You have never seen anything like this. Sausage Party is the latest collaboration from the Seth Rogen-Evan Goldberg brain-trust, and while sure to offend as many as (if not more than) it entertains, this R-rated animated romp manages to push the envelope to uncharted (and arguably unwarranted) territory while serving up unexpected smarts.
A sausage named Frank (Seth Rogen) resides in a supermarket with his fellow fellow food stuff pals, including the love of his life, a fulsome bun by the name of Brenda (Kristen Wiig). With the Fourth of July weekend fast approaching, they believe that upon being purchased by humans (who they refer to as Gods), they will ascend to the Great Beyond, an idyllic afterlife where Frank and Brenda can live together happily ever after. Once they learn the horrifying truth, however, they stage a last stand to avoid being devoured by the insatiable Gods.
Pixar’s finest efforts are universally lauded for their ability to tap into a higher, adult realm of understanding all while remaining child-appropriate, and while that’s clearly one of Rogen’s most potent targets for satire here, what’s most surprising is that the human allegory is itself jarringly effective on a thoroughly unironic level.
Sausage Party is, at its core, a bite-back at religion, chiefly the Israel-Palestine conflict (realised here by a cantankerous lavash voiced by David Krumholtz and a Woody Allen-inspired bagel by Edward Norton), while also mocking the absurd essence at the center of so many theological beliefs; a fear of death. In much the same way that Woody, Buzz and co. staring down the incinerator in Toy Story 3 reflected our own conveyor belt towards the abyss, Sausage Party confronts that inevitability with its own kind of thoughtfulness…just with more dick jokes.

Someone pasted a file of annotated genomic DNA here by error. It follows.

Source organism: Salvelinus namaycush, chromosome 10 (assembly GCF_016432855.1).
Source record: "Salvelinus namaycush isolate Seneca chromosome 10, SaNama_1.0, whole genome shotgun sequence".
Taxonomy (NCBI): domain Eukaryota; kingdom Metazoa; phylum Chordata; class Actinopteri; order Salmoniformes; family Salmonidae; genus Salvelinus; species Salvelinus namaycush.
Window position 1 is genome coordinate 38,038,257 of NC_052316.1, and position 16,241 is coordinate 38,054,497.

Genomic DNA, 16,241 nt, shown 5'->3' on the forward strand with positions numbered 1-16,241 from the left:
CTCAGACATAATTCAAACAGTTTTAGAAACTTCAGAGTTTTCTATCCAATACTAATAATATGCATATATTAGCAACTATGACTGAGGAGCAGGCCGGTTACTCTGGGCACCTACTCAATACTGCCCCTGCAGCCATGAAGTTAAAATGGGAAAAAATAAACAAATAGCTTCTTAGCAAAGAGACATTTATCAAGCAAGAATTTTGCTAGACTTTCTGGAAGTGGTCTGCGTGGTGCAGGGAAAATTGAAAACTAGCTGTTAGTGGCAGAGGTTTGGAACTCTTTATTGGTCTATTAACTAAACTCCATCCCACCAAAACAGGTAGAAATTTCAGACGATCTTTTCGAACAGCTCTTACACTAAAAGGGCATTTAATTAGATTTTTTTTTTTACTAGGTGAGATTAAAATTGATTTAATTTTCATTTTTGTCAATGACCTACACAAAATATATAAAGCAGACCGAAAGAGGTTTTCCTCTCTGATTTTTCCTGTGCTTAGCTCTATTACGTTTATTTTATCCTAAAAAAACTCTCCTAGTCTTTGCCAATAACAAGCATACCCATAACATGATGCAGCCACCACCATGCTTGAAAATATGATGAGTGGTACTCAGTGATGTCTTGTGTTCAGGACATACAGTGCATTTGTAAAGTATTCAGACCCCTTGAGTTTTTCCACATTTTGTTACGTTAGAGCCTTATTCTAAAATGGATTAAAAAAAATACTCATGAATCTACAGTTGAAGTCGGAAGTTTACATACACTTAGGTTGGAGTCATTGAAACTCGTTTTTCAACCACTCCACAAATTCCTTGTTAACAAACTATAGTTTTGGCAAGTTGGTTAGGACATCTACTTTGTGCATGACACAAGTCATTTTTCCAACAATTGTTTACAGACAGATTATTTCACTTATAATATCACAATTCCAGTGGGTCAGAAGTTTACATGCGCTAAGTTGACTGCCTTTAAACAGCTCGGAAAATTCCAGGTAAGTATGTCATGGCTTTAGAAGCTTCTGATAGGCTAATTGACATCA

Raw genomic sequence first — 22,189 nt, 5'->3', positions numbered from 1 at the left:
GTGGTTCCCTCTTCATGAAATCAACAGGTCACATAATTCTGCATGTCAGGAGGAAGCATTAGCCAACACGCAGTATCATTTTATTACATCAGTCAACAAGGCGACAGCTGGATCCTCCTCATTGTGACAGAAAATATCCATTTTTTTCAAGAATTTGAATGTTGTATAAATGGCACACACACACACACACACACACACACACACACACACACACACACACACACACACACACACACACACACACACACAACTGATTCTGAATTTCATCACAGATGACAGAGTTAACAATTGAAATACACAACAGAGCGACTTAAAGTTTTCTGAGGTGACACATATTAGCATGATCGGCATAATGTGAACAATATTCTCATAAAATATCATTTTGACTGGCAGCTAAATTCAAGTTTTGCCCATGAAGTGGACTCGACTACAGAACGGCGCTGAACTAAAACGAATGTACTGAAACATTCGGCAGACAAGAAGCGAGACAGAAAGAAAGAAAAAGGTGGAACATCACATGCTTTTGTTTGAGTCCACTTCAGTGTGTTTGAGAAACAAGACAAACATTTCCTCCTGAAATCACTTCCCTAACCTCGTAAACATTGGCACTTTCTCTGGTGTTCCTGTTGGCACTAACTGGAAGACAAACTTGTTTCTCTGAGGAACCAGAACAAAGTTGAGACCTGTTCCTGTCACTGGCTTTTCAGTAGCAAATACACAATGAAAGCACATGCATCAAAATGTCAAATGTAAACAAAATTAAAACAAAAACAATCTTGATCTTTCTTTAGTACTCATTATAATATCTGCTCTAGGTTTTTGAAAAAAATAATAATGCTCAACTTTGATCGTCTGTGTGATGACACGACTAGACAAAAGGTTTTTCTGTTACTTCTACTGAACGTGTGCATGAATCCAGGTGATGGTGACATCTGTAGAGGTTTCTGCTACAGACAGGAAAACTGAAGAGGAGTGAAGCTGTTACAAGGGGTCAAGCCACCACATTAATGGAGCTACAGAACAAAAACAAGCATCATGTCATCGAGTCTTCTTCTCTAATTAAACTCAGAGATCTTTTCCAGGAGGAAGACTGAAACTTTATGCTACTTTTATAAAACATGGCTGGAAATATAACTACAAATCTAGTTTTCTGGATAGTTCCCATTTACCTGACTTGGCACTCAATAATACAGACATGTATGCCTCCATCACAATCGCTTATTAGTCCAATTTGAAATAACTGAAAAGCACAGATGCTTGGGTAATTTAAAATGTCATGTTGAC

Even Rogen himself might admit that Sausage Party is crudeness for its own sake after a point, but given how much of a novelty this is in the animated sphere, he largely gets away with it. Yes, not every F-bomb lands and the food puns may verge on overkill for some, but the sum of these parts is a film keen to firebomb studio-mandated banality while touting a welcome – if not necessarily unique – view of secular inclusiveness.
The film’s second half in particular sees Rogen unleash his most ferociously hysterical instincts as a comic, constantly one-upping himself thanks to the surreal, dreamlike logic a movie of this type and form allows. It certainly doesn’t hurt that many of Rogen’s usual pals (James Franco, Danny McBride, Michael Cera, and Jonah Hill to name just a few) are along for the ride in memorable supporting roles.
Spoiling even a pinch of what transpires in Sausage Party’s jaw-dropping final reel would amount to gross critical misconduct, but rest assured that it’s among the most unforgettably, ludicrously, hilariously excessive material committed to any cinema screen in recent memory.
Rogen and Goldberg may well have opened the floodgates for myriad inferior R-rated animations churned out by studios seeing nothing but dollar signs, but they crucially will have also smashed open a glass ceiling by proving beyond question that there is a huge audience for animation you wouldn’t dare take your little niece to. In a summer of beefed-up, overly safe blockbuster flops, here’s just the refreshing tonic we needed.
Sausage Party is in US cinemas now and UK cinemas September 2nd